It is widely known that nanoparticle seeded growth of III-V semiconductor nanowires often occurs via the vapor-liquid-solid mechanism. However, conventional growth of nanowires is carried out in closed systems, where most
of the details and dynamics of the growth are impossible to follow. Since all analysis is typically carried out after growth completion and transfer, only the trends in the produced growth series give hints to the processes occurring
at the nanoscale.
In this thesis, the growth of Au-seeded III-V semiconductor nanowires has been studied in-situ, during growth, by means of environmental transmission electron microscopy. The supply of growth species in the form of precursor
molecules directly into the microscope column provides a unique opportunity to follow the nanowire growth while it is occurring, through all techniques commonly available in a transmission electron microscope. This means that nanoscale growth dynamics can be studied in real time under static or changing growth conditions, and changes in crystal structure, composition and morphology can be revealed.
The present investigation highlights the relation between the liquid nanoparticle and the solid nanowire. For GaSb nanowires, I show that the nanoparticle can swell by alloying to various extents with Ga, which will influence the formed nanowire diameter. I also investigate the compositional relationship between the Au-based nanoparticles and growing ternary InGaAs nanowires, where it is established that the solidified composition is dependent on both kinetics and thermodynamics. One of the main conclusions is that a high concentration of indium in the nanoparticle is needed in order to form indium rich solid InGaAs. The in-situ investigations reveal that nanowire growth is dynamic, and the layer-by-layer growth process consists of separate steps of material collection (incubation) and solidification (step-flow). I present how the layer-by-layer growth is affected by changes in the precursor flows for GaSb nanowires, and how the formation of defects in GaAs affects growth rate and can influence the growth behavior. Finally, I discuss the multilayer growth phenomenon in InGaAs nanowires, where multiple layers nucleate and grow simultaneously at the liquid-solid interface. In many cases the results are compared to simulations and models, which can be used to provide a more detailed understanding about the factors influencing the growth. The results presented in this thesis provide fundamental insight into the growth of nanostructures and are expected to be useful in the continued pursuit of atomic scale control.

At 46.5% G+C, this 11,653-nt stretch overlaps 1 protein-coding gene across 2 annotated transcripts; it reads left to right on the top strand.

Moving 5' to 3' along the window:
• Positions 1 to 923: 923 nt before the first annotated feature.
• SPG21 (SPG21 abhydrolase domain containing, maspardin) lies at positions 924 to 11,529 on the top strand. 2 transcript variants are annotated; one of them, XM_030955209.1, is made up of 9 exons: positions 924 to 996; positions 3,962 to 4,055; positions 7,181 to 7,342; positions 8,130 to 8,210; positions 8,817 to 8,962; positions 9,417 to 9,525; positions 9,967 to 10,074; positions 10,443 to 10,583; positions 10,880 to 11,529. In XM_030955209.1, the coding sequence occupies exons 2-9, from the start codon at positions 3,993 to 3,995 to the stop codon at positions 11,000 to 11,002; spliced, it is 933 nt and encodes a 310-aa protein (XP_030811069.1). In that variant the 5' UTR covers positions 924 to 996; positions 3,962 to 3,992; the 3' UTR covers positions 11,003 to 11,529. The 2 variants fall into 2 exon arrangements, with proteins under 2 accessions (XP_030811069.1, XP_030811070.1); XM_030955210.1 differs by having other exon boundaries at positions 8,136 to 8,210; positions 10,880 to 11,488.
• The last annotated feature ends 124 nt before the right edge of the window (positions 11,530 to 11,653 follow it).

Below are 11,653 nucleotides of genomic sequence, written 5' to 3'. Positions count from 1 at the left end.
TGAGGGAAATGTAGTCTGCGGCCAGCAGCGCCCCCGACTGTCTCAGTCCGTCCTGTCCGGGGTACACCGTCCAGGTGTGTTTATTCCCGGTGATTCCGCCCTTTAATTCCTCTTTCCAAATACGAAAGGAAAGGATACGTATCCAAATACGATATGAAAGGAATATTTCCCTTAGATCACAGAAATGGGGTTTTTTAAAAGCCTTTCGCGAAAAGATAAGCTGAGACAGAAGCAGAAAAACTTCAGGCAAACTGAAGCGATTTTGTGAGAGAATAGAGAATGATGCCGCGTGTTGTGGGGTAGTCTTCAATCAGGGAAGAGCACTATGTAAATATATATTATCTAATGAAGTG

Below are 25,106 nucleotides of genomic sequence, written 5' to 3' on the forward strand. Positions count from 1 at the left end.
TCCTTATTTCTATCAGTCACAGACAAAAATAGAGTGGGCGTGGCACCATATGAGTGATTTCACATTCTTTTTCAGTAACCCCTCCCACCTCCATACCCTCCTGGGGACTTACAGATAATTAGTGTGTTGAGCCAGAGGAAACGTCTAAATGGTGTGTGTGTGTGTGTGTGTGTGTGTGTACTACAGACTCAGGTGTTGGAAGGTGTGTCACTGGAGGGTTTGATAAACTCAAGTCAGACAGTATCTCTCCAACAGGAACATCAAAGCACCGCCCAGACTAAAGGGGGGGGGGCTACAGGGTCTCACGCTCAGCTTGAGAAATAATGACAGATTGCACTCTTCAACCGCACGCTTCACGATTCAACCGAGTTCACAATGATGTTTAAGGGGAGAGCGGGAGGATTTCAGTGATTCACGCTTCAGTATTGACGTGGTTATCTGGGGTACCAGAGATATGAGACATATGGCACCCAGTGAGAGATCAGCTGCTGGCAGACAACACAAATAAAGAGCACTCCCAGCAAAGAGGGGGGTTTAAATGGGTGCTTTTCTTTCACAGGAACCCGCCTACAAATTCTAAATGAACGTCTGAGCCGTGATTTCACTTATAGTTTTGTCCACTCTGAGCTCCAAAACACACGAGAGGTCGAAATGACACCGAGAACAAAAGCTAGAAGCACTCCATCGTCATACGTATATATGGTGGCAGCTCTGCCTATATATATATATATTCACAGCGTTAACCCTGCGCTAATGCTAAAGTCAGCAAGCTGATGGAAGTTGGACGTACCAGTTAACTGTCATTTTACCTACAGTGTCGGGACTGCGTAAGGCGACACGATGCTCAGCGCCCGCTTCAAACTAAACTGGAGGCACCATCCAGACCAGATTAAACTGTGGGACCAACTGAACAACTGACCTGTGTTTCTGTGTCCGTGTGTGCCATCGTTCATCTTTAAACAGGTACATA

|2023 okt. 4
|Published - 2023
Place: Kemicentrum KC:A
Name: McIntyre, Paul
Title: Reed Professor of Engineering
Affiliation: Department of Materials Science & Engineering and Department of Photon Science, Stanford University.
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